Ever famous supper meal for Malaysians around. Just head out at night and look out for the “warung” or hawker stalls that sells them. (p/s: It’s not only a supper meal, but served all time, all day long). A word of caution though. There are two types of Char Koay Teow. The first one, a dry version commonly made by Chinese hawkers. Famous around Penang and Taiping. The other version is the wet one, such as the one we are about to try. Usually made by the Malay folks, a different twist, yet bursting with flavour equally like the previous one.
Now getting back our attention here. Right after our Mee Udang, we have decided to try out this stall. It was talked about highly, and to add, tourist buses filled to brim with their passengers drops by especially on holiday seasons. Their stall never went silent except on their off-day which is on Wednesdays. Opens at 5pm till 3am, the best spot for anyone roaming out at night venturing for a good food place.
Today it seemed the customers slowed, as it is a week day. Still, there are people slowly crowding it. We got in with ease, got a table for us, and again near their open kitchen. To watch their live actions. 😉 The kitchen manned by three people, assuming each have to prepare a designated dish. Apart from the normal Char Koay Teow which comes in small (RM4.00), large(RM4.50) and special(RM5.00), they too serve Nasi Goreng Udang (Prawn Fried Rice) and Udang Goreng (Stir-Fried Prawns). Well when we thought that these were the only food served here, we were proved wrong. Around the wall nearby the kitchen we found another set of menu which serves Squid Char Koay Teow and also Seafood Char Koay Teow and Seafood Char Koay Teow Special. We definitely went for the Seafood Char Koay Teow Special and the normal Char Koay Teow. My tummy is still stuffed. Bah, ignore it! We got ourselves iced and hot ‘Teh’-o’ Limau (Tea with Calamansi Juice) respectively to ease our stomach.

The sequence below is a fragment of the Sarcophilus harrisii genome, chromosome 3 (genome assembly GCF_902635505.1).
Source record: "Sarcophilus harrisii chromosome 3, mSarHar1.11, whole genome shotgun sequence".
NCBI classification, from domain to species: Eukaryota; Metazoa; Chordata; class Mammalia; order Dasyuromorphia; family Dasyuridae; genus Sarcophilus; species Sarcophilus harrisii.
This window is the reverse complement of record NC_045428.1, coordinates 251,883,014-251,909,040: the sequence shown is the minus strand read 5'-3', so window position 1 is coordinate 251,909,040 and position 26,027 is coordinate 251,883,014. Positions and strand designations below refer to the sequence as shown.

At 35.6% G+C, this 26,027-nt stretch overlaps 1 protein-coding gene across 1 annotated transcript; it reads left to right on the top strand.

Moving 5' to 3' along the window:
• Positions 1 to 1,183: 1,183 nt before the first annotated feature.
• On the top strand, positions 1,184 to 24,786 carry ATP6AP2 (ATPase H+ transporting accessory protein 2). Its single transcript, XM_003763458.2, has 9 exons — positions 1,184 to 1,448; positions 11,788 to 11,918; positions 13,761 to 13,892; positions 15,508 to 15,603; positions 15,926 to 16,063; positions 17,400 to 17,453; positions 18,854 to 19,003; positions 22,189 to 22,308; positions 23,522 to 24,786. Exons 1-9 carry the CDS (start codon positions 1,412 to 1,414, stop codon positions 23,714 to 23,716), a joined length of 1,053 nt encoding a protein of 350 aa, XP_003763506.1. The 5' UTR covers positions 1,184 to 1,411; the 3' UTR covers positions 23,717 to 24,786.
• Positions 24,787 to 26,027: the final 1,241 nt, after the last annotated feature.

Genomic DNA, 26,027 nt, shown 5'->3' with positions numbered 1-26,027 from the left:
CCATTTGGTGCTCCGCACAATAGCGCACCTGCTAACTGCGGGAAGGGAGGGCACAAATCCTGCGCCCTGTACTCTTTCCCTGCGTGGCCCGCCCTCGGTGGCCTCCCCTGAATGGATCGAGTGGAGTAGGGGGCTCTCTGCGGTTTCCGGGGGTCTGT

Despite the crowd, our food came within 10-15 minutes. Another lucky strike on us, we came in when most of the crowd had their meal served already. Delivered on a purple plate, the normal Char Koay Teow is stir-fried with some cockles, prawns, bean sprouts, and chives with the flat rice noodle. It taste mild, yet has a little brininess to it. Which makes it all the more delicious. If you’d like, have it with some vinegar-ed green chilies.
The creme’ de la creme’ of the Char Koay Teow Telur Ayam Di Basuh. Packed with squid rings, cockles, and even more prawns than the previous one with the usual chives and bean sprouts. Another delightful extra here is the fried egg. The sauce of the Char Koay Teow is smoky and has the brininess and the wok taste. A symphony of flavours dancing in our tongue. I totally recommend everyone to try it! What I regret the most was our bursting stomach. If it wasn’t for that, few more plates would have been ordered.
And, I haven’t yet come close to why they call themselves Telur Ayam Di Basuh which translates into English as Washed Chicken Egg. Previously it was known as “Telur Kami Di Basuh”- Our Eggs Been Washed… I’ll leave it to your imagination.